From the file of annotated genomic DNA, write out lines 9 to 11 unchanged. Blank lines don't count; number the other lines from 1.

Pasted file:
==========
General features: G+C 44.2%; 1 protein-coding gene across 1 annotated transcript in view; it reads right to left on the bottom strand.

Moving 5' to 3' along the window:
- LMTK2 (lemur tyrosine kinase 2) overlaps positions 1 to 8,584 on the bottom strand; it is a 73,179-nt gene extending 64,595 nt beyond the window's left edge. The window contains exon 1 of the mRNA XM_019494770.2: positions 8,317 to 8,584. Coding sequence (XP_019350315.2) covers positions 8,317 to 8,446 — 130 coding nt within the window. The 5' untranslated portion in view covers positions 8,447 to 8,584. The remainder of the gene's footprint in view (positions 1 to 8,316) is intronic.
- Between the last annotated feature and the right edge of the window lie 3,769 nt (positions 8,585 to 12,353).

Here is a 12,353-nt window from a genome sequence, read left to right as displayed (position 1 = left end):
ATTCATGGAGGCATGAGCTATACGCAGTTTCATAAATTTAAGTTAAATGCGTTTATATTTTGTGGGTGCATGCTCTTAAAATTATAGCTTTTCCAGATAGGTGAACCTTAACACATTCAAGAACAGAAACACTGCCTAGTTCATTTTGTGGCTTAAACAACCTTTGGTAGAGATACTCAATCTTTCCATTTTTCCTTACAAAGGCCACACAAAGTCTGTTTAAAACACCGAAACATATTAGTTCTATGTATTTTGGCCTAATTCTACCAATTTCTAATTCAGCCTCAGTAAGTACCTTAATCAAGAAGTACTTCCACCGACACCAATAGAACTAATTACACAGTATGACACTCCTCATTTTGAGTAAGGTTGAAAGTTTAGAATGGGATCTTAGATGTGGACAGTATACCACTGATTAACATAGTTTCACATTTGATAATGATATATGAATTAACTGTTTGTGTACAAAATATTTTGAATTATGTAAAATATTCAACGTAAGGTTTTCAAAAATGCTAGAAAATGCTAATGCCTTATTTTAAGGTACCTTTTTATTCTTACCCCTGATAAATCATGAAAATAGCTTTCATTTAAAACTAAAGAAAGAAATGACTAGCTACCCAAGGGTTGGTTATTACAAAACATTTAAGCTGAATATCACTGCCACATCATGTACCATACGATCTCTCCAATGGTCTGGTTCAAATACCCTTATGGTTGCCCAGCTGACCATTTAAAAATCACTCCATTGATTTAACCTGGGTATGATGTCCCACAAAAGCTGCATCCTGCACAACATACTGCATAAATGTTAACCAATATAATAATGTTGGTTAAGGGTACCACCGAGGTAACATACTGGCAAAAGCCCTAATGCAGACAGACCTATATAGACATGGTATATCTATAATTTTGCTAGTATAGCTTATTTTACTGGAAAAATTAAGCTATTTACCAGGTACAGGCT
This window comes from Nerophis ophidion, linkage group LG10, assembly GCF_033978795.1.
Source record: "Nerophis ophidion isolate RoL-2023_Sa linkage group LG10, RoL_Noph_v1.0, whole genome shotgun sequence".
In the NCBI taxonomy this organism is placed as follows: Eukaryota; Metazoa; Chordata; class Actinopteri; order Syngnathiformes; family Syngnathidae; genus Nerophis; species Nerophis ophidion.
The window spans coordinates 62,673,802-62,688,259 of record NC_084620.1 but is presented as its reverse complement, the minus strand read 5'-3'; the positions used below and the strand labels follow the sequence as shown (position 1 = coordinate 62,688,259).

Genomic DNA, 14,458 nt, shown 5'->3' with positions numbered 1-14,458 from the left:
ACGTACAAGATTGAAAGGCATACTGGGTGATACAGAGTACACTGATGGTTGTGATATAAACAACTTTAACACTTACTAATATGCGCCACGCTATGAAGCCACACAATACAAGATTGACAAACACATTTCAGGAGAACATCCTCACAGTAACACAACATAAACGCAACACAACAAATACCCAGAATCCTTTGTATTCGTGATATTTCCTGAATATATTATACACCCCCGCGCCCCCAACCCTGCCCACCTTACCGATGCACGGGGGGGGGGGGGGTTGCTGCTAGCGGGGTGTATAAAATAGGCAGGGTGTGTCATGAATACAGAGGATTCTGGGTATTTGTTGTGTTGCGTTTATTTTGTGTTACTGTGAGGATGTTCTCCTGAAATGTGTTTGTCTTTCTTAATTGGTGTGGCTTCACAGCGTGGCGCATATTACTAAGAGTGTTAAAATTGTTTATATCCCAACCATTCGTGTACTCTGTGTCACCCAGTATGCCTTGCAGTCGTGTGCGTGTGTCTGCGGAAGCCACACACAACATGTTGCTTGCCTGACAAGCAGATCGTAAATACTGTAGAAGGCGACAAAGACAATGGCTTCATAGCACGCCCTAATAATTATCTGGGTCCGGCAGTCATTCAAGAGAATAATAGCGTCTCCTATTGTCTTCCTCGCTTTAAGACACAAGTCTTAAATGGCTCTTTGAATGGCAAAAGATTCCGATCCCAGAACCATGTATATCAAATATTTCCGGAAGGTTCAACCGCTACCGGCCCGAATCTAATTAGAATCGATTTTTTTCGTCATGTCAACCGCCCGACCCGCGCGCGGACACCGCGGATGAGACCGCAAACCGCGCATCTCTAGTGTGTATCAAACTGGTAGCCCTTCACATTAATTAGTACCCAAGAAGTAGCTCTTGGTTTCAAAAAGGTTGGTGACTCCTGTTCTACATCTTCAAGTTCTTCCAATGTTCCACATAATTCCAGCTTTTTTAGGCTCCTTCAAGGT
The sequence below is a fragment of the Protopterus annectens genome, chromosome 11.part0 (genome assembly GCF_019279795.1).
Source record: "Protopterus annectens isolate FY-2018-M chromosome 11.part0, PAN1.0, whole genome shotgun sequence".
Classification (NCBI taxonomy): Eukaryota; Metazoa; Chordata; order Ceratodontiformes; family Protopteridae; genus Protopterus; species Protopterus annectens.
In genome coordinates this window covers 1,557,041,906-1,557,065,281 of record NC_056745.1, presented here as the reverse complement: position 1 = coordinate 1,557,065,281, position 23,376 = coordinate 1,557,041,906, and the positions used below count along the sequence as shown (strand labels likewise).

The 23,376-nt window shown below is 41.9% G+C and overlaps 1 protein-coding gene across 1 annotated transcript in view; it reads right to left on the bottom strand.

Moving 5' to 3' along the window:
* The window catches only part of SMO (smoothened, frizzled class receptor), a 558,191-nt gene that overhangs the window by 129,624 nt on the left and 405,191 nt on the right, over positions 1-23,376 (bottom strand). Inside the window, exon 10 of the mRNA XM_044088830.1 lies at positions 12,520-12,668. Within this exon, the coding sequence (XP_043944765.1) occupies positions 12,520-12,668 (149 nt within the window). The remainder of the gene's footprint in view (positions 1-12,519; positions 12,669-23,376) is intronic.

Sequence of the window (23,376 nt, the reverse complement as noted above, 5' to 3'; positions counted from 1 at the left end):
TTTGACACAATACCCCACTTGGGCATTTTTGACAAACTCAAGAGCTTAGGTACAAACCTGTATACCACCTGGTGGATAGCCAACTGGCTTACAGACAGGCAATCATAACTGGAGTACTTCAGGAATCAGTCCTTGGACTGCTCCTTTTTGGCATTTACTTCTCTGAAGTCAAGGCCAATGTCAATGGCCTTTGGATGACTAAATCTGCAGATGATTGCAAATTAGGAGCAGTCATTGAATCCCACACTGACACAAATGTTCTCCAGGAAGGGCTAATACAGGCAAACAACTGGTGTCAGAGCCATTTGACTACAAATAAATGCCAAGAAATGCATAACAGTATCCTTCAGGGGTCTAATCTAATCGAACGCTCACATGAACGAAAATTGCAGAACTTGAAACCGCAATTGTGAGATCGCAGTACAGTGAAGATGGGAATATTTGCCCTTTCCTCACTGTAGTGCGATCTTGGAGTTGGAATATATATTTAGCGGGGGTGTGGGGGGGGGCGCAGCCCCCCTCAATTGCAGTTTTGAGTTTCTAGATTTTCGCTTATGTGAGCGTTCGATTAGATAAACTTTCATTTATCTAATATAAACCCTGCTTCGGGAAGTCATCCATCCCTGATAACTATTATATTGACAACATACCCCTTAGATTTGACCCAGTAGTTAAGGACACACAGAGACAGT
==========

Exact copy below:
In the NCBI taxonomy this organism is placed as follows: Eukaryota; Metazoa; Chordata; class Actinopteri; order Syngnathiformes; family Syngnathidae; genus Nerophis; species Nerophis ophidion.
The window spans coordinates 62,673,802-62,688,259 of record NC_084620.1 but is presented as its reverse complement, the minus strand read 5'-3'; the positions used below and the strand labels follow the sequence as shown (position 1 = coordinate 62,688,259).

Genomic DNA, 14,458 nt, shown 5'->3' with positions numbered 1-14,458 from the left: